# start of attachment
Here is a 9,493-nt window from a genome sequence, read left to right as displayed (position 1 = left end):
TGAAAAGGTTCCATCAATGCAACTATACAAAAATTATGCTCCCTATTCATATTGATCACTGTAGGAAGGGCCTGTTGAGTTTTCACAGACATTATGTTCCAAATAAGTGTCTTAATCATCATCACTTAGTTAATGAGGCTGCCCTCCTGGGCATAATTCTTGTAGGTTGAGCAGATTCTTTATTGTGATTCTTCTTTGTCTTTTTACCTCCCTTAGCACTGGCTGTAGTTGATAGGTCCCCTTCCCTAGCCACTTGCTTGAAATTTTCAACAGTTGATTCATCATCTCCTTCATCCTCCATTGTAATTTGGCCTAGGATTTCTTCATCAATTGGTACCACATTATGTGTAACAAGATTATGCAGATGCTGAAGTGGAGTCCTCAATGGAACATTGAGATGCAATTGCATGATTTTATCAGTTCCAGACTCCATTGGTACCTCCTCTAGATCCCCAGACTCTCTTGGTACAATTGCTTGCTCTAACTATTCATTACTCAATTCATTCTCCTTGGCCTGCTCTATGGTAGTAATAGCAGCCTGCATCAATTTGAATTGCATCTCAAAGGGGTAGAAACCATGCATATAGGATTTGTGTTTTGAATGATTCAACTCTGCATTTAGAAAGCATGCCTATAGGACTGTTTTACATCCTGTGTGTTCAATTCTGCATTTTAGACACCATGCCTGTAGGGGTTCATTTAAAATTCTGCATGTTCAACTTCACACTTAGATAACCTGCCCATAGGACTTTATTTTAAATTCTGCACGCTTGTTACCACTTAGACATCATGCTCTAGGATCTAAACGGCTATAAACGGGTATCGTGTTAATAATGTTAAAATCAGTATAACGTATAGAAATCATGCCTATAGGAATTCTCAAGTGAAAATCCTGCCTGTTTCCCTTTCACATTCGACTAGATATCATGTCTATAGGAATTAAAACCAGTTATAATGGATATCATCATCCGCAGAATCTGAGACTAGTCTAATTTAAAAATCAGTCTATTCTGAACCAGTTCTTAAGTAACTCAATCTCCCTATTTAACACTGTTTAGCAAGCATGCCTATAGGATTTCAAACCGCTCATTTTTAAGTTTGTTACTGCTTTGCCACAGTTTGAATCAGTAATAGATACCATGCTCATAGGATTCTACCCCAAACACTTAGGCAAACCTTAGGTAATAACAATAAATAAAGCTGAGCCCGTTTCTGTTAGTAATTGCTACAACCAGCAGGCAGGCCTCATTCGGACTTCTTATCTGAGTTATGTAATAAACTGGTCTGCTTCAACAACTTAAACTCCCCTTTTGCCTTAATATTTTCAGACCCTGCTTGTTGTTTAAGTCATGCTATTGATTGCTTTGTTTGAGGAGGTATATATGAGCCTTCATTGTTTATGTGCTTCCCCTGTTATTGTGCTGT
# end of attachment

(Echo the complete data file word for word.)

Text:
Here is a 9,493-nt window from a genome sequence, read left to right as displayed (position 1 = left end):
TGAAAAGGTTCCATCAATGCAACTATACAAAAATTATGCTCCCTATTCATATTGATCACTGTAGGAAGGGCCTGTTGAGTTTTCACAGACATTATGTTCCAAATAAGTGTCTTAATCATCATCACTTAGTTAATGAGGCTGCCCTCCTGGGCATAATTCTTGTAGGTTGAGCAGATTCTTTATTGTGATTCTTCTTTGTCTTTTTACCTCCCTTAGCACTGGCTGTAGTTGATAGGTCCCCTTCCCTAGCCACTTGCTTGAAATTTTCAACAGTTGATTCATCATCTCCTTCATCCTCCATTGTAATTTGGCCTAGGATTTCTTCATCAATTGGTACCACATTATGTGTAACAAGATTATGCAGATGCTGAAGTGGAGTCCTCAATGGAACATTGAGATGCAATTGCATGATTTTATCAGTTCCAGACTCCATTGGTACCTCCTCTAGATCCCCAGACTCTCTTGGTACAATTGCTTGCTCTAACTATTCATTACTCAATTCATTCTCCTTGGCCTGCTCTATGGTAGTAATAGCAGCCTGCATCAATTTGAATTGCATCTCAAAGGGGTAGAAACCATGCATATAGGATTTGTGTTTTGAATGATTCAACTCTGCATTTAGAAAGCATGCCTATAGGACTGTTTTACATCCTGTGTGTTCAATTCTGCATTTTAGACACCATGCCTGTAGGGGTTCATTTAAAATTCTGCATGTTCAACTTCACACTTAGATAACCTGCCCATAGGACTTTATTTTAAATTCTGCACGCTTGTTACCACTTAGACATCATGCTCTAGGATCTAAACGGCTATAAACGGGTATCGTGTTAATAATGTTAAAATCAGTATAACGTATAGAAATCATGCCTATAGGAATTCTCAAGTGAAAATCCTGCCTGTTTCCCTTTCACATTCGACTAGATATCATGTCTATAGGAATTAAAACCAGTTATAATGGATATCATCATCCGCAGAATCTGAGACTAGTCTAATTTAAAAATCAGTCTATTCTGAACCAGTTCTTAAGTAACTCAATCTCCCTATTTAACACTGTTTAGCAAGCATGCCTATAGGATTTCAAACCGCTCATTTTTAAGTTTGTTACTGCTTTGCCACAGTTTGAATCAGTAATAGATACCATGCTCATAGGATTCTACCCCAAACACTTAGGCAAACCTTAGGTAATAACAATAAATAAAGCTGAGCCCGTTTCTGTTAGTAATTGCTACAACCAGCAGGCAGGCCTCATTCGGACTTCTTATCTGAGTTATGTAATAAACTGGTCTGCTTCAACAACTTAAACTCCCCTTTTGCCTTAATATTTTCAGACCCTGCTTGTTGTTTAAGTCATGCTATTGATTGCTTTGTTTGAGGAGGTATATATGAGCCTTCATTGTTTATGTGCTTCCCCTGTTATTGTGCTGT